Simple substitutions on the traditional menu offer lower-fat dishes without compromising taste
WEDNESDAY, Nov. 21 (HealthDay News) -- If the pilgrims could do without marshmallows atop their sweet potatoes, so can you.
Especially if your sweet potato casserole is topped instead with a pecan streusel that's just as tasty as marshmallow but healthier and lower in fat, nutritionists say.
By tweaking traditional Thanksgiving dinner recipes, you can avoid as much as 60 grams of fat, ensuring a healthier meal and a good beginning to the diet-busting holiday season.
"Thanksgiving dinner provides one of the healthiest food options of any holiday, because turkey is a low-fat meat, and sweet potatoes, pumpkin pie and cranberries are healthy foods and excellent sources of antioxidants," said Kathy Goldberg, a dietitian and cooking teacher at the University of Michigan Health System's health promotion program, called MFit.
But many traditional recipes -- think creamed onions, sausage stuffing, potato casseroles -- rely on lots of fat, cream, butter and sugar, both white and brown, resulting in a dinner that can range from 2,000 to 3,000 calories, an amount that should suffice an average person for a whole day, she said.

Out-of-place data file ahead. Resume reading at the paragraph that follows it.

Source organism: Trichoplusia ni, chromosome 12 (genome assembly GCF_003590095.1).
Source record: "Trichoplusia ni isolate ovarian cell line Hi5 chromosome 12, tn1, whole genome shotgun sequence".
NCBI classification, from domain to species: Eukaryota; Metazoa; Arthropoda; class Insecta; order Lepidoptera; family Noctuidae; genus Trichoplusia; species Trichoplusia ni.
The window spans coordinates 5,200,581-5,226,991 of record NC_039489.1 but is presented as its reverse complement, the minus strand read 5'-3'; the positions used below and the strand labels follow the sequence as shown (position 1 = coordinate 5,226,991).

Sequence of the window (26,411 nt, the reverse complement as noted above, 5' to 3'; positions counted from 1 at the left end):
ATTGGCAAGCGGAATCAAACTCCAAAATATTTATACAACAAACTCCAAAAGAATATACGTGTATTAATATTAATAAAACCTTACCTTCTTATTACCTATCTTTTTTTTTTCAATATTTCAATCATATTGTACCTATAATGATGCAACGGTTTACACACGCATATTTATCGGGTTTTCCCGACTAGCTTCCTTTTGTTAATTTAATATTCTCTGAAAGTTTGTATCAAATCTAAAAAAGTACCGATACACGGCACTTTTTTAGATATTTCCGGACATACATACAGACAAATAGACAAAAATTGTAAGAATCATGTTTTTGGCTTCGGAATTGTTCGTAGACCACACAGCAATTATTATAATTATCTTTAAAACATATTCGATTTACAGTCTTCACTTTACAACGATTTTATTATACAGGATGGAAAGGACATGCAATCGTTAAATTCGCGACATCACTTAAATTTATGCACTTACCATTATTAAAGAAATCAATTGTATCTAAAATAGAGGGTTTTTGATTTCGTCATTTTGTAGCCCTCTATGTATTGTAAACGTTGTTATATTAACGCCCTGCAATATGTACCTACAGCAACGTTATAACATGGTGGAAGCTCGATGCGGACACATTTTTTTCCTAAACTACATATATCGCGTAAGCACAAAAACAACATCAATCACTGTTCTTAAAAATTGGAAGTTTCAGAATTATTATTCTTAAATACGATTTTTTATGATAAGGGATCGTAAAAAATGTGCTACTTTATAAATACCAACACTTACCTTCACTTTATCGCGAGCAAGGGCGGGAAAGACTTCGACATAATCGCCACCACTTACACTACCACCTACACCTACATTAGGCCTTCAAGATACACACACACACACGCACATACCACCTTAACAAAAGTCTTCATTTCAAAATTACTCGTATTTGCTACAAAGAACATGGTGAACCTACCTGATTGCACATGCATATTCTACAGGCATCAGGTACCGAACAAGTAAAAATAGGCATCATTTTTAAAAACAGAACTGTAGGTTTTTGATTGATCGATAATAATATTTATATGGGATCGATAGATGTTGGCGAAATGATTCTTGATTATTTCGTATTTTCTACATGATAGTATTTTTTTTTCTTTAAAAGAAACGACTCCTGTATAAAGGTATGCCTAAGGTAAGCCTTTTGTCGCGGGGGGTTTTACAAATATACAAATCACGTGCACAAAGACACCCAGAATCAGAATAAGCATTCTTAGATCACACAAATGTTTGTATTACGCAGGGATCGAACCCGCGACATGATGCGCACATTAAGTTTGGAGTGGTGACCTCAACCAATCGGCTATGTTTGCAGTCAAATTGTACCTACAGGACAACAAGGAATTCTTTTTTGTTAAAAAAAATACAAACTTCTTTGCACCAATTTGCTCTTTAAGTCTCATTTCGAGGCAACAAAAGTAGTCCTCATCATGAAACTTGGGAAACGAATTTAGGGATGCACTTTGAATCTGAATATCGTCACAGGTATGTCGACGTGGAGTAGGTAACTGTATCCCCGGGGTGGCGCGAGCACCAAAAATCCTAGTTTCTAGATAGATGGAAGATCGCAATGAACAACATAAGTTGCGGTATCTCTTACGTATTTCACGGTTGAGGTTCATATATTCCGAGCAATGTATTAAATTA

"By cleaning it up a bit," Goldberg said, which means making some simple recipe substitutions, you can provide equally delicious dishes that are nutritious as well.
"Nobody will feel like they're being cheated. Your guests won't even know, as long as you don't talk about it," she added.
Alice Lichtenstein, the Gershoff Professor of Nutrition Science and Policy at Tufts University in Boston, agreed. "No one wants to take the fun out of Thanksgiving. You just want to provide good choices that will set the stage for the next month as people face the holidays, which I call 'the license-to-eat season,'" she said.
Lichtenstein said people tend to eat more when the
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